Zsuzsi Gartner’s writing is witty, wry, satirical, and very intelligent. In her book of short stories, Better Living Through Plastic Explosives, Gartner scrutinizes everyone. From the real estate agent in her Hummer to the homeless person getting publicly funded plastic surgery. Set in city similar to Vancouver (or Vancouver on the verge of the apocalypse) and suburbs riddled with cul-de-sacs, the stories vary from science fiction to simply satirical fiction.
From an emerging master of short fiction and one of Canada’s most distinctive voices, a collection of stories as heartbreaking as those of Lorrie Moore and as hilariously off-kilter as something out of McSweeney’s.
In Better Living through Plastic Explosives, Zsuzsi Gartner delivers a powerful second dose of the lacerating satire that marked her acclaimed debut, All the Anxious Girls on Earth, but with even greater depth and darker humour. Whether she casts her eye on evolution and modern manhood when an upscale cul-de-sac is thrown into chaos after a redneck moves into the neighbourhood, international adoption, war photography, real estate, the movie industry, motivational speakers, or terrorism, Gartner filets the righteous and the ridiculous with dexterity in equal, glorious measure.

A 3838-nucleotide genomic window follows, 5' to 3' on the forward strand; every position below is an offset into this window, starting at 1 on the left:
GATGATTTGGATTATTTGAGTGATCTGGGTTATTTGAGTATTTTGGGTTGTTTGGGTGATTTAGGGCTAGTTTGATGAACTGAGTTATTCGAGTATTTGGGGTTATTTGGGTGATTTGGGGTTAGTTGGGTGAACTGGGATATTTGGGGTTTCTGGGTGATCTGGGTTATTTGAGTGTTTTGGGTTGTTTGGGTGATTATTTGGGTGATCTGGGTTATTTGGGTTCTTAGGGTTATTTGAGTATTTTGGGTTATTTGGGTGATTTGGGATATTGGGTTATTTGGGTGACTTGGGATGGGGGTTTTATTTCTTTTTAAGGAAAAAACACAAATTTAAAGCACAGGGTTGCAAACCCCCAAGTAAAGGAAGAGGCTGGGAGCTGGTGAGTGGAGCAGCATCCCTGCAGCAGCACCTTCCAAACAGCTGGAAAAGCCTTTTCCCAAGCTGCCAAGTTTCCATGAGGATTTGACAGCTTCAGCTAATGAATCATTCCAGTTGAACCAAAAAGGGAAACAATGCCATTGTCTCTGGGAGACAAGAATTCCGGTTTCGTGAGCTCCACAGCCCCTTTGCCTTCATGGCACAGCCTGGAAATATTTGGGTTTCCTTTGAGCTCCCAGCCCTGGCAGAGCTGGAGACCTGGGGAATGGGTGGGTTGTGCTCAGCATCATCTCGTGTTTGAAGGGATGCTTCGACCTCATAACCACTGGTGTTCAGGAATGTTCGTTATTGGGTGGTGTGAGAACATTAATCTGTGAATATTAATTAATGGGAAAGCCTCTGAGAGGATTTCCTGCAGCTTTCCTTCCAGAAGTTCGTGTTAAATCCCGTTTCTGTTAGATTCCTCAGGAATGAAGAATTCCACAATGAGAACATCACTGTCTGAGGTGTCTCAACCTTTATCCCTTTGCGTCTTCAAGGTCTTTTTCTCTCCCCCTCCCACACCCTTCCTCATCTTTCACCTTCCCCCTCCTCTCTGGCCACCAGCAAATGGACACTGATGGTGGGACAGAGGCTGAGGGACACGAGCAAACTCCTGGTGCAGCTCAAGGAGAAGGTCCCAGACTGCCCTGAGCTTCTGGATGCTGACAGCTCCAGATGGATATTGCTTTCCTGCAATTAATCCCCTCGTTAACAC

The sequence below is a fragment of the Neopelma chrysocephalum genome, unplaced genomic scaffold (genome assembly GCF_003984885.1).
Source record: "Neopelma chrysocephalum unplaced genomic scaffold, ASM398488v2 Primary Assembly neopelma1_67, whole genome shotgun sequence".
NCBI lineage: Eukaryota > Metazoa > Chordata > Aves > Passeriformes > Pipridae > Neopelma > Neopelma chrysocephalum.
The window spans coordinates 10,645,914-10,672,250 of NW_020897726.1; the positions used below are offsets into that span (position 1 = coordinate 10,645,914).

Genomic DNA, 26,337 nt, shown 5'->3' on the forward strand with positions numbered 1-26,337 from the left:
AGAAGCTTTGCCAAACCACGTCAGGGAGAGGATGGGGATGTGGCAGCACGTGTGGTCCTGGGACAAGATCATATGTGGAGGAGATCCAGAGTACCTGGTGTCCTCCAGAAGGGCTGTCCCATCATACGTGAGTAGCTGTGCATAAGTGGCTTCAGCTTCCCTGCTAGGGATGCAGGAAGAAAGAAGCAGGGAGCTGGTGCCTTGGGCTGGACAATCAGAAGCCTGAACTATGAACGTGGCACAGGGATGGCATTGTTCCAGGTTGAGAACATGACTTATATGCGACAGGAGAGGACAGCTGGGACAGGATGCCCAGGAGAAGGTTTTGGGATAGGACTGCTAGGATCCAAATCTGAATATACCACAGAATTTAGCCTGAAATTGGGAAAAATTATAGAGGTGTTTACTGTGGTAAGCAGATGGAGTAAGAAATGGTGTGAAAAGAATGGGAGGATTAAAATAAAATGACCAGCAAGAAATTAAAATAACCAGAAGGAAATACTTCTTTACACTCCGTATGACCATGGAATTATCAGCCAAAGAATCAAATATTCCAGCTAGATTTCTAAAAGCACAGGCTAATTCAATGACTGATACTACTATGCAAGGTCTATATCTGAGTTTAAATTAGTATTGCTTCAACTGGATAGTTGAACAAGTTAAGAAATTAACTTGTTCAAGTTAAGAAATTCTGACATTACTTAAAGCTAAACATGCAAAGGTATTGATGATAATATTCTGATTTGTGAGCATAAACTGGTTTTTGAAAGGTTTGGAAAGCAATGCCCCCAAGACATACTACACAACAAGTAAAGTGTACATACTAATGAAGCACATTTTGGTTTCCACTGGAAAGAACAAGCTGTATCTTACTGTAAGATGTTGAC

These stories ruthlessly expose our most secret desires, and allow us to snort with laughter at the grotesque world we’d live in if we all got what we wanted.
From the publisher, Hamish Hamilton (imprint of Penguin Books)
I enjoyed the stories but often felt like I needed to read one at a time to properly absorb Gartner’s social commentary; thus it took me nearly three weeks to read this book and another two to write a review. As is the case with most short story collection, I didn’t enjoy every story but some really resonated with me. Some stories felt a little too obscure to follow and I often felt like I was missing the point, hidden too deeply behind wacky caricatures.
The stories have an overall theme of ‘plastic’ or ‘artificial’ relating to people’s current obsession with money, technology and the digital experience. Characters are absorbed by email, iPods, texting, fancy cars and gigantic homes. Contrasted by the luscious West Coast surroundings, Gartner shows how alien and obtuse these obsessions are. Gartner’s cultural critique is relentless, her writing sharp and style unconventional.
- Listen to Summer of the Flesh Eater (excerpt from the book)
- Review in the National Post
- Review from Pickle Me This (CanLit book blogger)
- Review in Quill & Quire
- Review from Bella’s Bookshelves (I feel pretty similarly)
Full disclosure: I read an ARC that we received at the office last year.